I agree with the comments here that say “a suit — or lovely vestments — do not a Christian make.” But I’d also say that everything depends on the motivation. Dr. Macarthur wears a suit because, in his mind, it gives glory to God to do so. Therefore, he is “justified” in doing so. But in Eastern Kentucky, as you say, Michael, “That suit keeps all kinds of men from ever entering a church.” Therefore, in outward things such as clothing, you would not feel you were glorifying God by wearing a suit; rather, you’d be doing just the opposite.

    Steve and my priest wear vestments for the same reason — to glorify God. Roger wears clothes appropriate for Brazilian services. If Roger wore a suit or vestments in his Brazilian services *because he felt that gave glory to God,* then that would also be appropriate, IMNSHO. If a minister wears clothing to give glory to God, I believe that God is pleased with that and will work with that (oops, my pietism is showing. But there it is, “I do believe that the desire to please You does in fact please You.”) I also believe that, as long a the minister keeps his mind and heart open to God, he will be led to do and, yes, wear, the right things to.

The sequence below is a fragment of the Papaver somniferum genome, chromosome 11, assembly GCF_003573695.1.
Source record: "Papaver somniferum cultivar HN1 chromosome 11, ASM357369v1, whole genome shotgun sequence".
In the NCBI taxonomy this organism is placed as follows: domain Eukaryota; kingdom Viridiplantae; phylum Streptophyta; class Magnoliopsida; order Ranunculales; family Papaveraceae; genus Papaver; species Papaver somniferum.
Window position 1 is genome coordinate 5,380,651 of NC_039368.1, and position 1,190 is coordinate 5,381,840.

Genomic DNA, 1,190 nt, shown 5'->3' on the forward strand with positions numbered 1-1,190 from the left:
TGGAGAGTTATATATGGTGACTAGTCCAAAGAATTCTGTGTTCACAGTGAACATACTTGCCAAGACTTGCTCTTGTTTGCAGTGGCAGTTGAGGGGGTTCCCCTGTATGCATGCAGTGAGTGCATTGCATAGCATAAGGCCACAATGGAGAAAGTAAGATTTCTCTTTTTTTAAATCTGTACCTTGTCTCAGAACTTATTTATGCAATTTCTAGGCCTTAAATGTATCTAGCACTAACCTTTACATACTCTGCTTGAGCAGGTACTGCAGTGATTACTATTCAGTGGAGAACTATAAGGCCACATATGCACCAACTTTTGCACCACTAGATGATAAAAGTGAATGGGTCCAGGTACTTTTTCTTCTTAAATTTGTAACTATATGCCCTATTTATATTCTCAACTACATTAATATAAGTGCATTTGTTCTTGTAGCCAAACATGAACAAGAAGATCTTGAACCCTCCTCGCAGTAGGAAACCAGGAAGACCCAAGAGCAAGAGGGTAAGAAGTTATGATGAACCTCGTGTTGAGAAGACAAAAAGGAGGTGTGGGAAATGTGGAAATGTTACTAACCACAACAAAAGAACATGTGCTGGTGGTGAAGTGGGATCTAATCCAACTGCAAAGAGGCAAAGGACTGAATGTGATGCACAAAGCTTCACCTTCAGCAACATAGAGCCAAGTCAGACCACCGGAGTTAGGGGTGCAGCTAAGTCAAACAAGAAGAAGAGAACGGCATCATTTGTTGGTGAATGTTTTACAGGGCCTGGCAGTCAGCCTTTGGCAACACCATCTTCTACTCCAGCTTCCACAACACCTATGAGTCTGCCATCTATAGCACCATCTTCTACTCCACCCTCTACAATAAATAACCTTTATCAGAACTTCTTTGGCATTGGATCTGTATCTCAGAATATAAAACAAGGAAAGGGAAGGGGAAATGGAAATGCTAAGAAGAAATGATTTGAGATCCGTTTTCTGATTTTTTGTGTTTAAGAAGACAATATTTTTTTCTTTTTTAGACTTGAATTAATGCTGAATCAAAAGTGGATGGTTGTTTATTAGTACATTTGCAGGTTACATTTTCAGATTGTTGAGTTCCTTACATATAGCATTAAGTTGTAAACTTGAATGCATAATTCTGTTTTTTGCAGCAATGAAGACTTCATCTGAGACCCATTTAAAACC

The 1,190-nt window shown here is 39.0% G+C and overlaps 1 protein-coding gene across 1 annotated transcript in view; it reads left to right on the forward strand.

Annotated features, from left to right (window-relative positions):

I’m sure most of you are saying “duh” about now, but I’m just chiming in with my two farthings worth.

    My favorite comment here was Henry Frueh’s, that the minister’s approach needs to “center around the needs of the sheep?” (I trust that includes even us white middle-class American sheep.)

  13. I really liked his comment about if he left off a suit the people at “the bottom” would be in gym shorts.

    Very revealing about Mr. MacArthur….very revealing.

    As far as “where suits and ties offend”, etc. etc.

    I just don’t think that should be the only consideration, because the assumption is that suits and ties are inherently the “right” default setting only to be off-loaded for a particular social class.